If you’re in business, it won’t be long before you’re ready to recruit an IT professional in some capacity. You want to make sure you’re going to get someone who will serve you well.
What you need is a professional with the appropriate skills – the best candidates should have a good combination of work experience and appropriate qualifications. Examining a candidate’s qualifications is a good place to start. However, in the field of IT, the type of qualifications on offer are many and varied, and come from a range of sources.
This article examines the types of qualifications your new programmer might have and how you can determine whether they’re appropriate for what you want done.
The bread and butter qualification for an IT professional is a bachelor’s degree in Computer Science. This degree provides a solid platform for a range of IT positions such as Network Engineer, Computer Programmer, Software Engineer, Web Programmer, and Systems Analyst.
Other university qualifications in Computer Science can include a diploma/associate diploma, master’s degree or even PhD (the latter two typically involving some type of specialisation). A degree from a reputable university, where the curriculum is in English (assuming you’re reading this in English!), is a really good start.
Community college/Tafe college
For a more introductory qualification, community and Tafe colleges offer a certificate or diploma in various IT-related subjects. The length of studies involved is generally shorter than at university. Study duration will help to point to how qualified your applicant is and whether they will be suited for the work you have in mind.
If your programming requirements are relatively simple, some kind of community college studies might be sufficient – especially when coupled with some relevant practical experience.
With IT changing so quickly, it’s not always practicable for IT staff to head back to school to update their skills. For this reason, companies such as Microsoft have established certified standards for candidates to demonstrate their skills in particular fields. This can apply to a whole range of activities from helpdesk functions, project management, and even managing Microsoft Windows.
Certifications usually don’t take as long to get as the other tertiary qualifications but they do provide a good measure of someone’s skills in a very specific field. The other aspect that is helpful about certifications is it demonstrates a willingness for further study. With IT in a constant state of change, this is a good thing.
On the job experience
Of course, all the academic training in the world doesn’t help if your IT Professional has a head full of theory with a distinct lack of practical skills. On the job experience therefore is often as important as any other ‘qualification’ available. Look for candidates with experience in a field similar to what you want and contact previous employers to check the candidate’s performance.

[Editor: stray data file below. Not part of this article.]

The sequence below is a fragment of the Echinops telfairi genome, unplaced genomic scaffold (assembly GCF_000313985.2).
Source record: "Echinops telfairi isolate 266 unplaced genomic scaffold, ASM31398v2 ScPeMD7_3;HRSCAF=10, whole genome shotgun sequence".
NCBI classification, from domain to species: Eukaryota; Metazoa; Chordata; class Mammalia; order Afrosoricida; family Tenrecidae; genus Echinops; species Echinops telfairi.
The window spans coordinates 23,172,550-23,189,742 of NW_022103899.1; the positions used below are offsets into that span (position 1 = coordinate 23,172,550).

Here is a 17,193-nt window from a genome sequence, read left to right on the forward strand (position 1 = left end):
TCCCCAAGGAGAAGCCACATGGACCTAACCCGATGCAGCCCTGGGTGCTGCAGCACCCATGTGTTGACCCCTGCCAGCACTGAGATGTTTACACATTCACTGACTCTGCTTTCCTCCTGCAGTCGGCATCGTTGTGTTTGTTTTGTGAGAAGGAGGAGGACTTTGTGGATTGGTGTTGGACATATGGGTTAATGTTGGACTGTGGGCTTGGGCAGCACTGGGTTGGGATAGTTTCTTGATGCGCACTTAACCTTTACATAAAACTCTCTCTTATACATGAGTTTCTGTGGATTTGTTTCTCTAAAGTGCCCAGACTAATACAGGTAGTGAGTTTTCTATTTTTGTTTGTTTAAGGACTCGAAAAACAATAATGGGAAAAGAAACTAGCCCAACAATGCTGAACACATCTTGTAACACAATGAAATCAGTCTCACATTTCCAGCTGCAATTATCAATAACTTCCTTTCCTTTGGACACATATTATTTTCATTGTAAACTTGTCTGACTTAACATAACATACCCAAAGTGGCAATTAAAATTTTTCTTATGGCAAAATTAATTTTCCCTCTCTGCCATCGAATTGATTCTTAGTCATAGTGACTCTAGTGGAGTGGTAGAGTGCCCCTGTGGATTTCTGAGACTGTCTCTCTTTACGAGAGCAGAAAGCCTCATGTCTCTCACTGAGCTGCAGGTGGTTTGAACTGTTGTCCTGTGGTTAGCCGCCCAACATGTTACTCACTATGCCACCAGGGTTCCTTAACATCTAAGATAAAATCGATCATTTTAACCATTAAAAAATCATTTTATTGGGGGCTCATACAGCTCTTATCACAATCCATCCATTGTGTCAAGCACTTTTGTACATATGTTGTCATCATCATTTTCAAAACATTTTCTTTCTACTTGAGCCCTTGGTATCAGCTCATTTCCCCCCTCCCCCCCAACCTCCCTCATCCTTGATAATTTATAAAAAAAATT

Matching what they’ve got with what you need
There are three main ways for the non-techie business owner to match the qualifications your prospective It professional has with what you need:
- The simplest way is to check with other employers. This can be through friends/business associates and their experiences – just make sure that the work they got done was similar to what you want. Another method is to check job ads (even on Craigs List) for similar work, then call up the employer as a prospective employee (you may need to do a little acting). Ask what work is required and what qualifications they expect from a candidate
- Many universities and community colleges will advertise the likely career paths students can expect to pursue once they complete a qualification. If you notice a significant discrepancy between the work you want done and the career path for an applicant’s qualification, you may need to look elsewhere
- It doesn’t always happen but where a candidate has relevant work experience in a similar position this can make life SO much easier. Call the previous employer and find out the work that was done, and their impressions of the employee – consider technical skills as well as non-IT skills such as team work and communication skills. This small time-investment can pay serious dividends.
The field of IT qualifications can be quite the mire. Nevertheless, outlined above are ways you can check the qualifications required for the work you want done. Some form of higher education IT qualification is a good start but pay close attention to work experience as this may prove just as valuable as a guide of a candidate’s skills. A solid set of IT interview questions is essential.
Garry Ponus is an entrepreneur with a passion for taking maximum advantage of IT solutions available to business, despite being a non-techie. www.TopITInterviewQuestions.com was set up to assist other business owners in the same boat and provides a wealth of resources for hiring great IT staff.